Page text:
If you find any of these flaws in your wine glass, dump it out, send it back. Sure, sending a bottle back, especially an expensive one, is intimidating. The best way to handle this is to ask your server or the wine director to confirm what you are smelling. He or she should promptly send out a new glass or bottle. What gets people in trouble is sending back a wine because they don't like it. But wine and restaurant professionals realize that wine comes with faults. If you bought the wine from a grocery store or wine shop, cork it up and take it back to the retailer as soon as you can. You should get a replacement bottle or a refund.

The mysterious case of the cork-tainted carrots

A few months ago, UC Davis professor emeritus Linda Bisson &mdash who has some great quotes in my column this week &mdash told me something that completely blew my mind.

Bisson taught an introductory wine production course at Davis for some 30 years. One of the class objectives was to teach students to identify wine flaws, such as 2,4,6-trichloroanisole (TCA), otherwise known as cork taint. Students would be given a sampling of corks, some infected with TCA and some not, and asked to separate them.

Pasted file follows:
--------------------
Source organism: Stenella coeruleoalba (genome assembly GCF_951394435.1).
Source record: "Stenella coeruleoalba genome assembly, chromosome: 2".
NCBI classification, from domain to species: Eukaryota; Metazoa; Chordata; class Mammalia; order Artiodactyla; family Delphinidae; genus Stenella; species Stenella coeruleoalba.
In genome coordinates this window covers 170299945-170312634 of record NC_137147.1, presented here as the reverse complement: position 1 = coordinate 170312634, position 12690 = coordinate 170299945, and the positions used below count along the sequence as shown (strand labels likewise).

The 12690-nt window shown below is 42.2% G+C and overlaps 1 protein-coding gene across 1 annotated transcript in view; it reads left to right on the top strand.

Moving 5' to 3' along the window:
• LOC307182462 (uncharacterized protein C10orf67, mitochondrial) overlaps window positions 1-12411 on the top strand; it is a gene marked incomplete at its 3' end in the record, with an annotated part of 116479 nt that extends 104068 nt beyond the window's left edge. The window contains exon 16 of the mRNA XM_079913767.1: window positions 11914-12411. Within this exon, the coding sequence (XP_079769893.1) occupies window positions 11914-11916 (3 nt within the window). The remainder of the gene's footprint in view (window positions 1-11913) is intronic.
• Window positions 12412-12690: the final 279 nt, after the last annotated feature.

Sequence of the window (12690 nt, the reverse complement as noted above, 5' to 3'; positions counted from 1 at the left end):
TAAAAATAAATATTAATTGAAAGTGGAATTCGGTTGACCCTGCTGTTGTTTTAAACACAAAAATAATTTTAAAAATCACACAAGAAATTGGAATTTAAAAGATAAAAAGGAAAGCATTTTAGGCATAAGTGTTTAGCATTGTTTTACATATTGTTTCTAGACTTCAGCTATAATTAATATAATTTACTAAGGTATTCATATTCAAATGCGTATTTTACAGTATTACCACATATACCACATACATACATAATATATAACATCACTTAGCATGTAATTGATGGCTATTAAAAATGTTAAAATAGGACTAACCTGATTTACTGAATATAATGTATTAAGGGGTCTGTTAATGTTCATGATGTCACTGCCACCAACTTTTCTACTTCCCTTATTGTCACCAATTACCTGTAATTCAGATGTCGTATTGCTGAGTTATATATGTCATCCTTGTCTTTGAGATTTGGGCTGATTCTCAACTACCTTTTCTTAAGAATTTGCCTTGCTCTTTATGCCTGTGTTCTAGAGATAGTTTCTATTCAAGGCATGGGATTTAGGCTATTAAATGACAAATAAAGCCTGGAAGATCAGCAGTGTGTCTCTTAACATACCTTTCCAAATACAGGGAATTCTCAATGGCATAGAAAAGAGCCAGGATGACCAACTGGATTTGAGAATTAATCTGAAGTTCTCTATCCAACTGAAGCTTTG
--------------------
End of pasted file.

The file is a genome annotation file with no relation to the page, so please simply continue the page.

&ldquoIn the beginning it was one out of 100 students, maybe one out of 200, who couldn&rsquot detect TCA,&rdquo says Bisson. &ldquoBut then, over time, it started to be higher and higher percentages of the students.&rdquo Was an entire generation becoming immune to that aroma &mdash revolting to many wine drinkers, including yours truly &mdash that makes a wine smell like wet cardboard and chlorine?

Then Bisson realized the culprit: baby carrots.

&ldquoThose plastic bags of baby carrots &mdash they spin them down, shape them, then bleach them, before putting them in plastic,&rdquo Bisson says, &ldquowhich puts them at a high risk for developing TCA.&rdquo The same chemical compound that can infect wine corks, in other words, has infected bags upon bags of processed carrots at the grocery store. Her students had grown up eating these carrots and had become inured to the taste and smell of TCA. In fact, they liked it.

&ldquoTo them it wasn&rsquot negative,&rdquo she continues. Baby carrots, for her students, connoted snacks packed by mom in the lunchbox the taste was linked to pleasant memories of childhood. &ldquoThey were perfectly happy drinking this wine that would turn our stomachs.&rdquo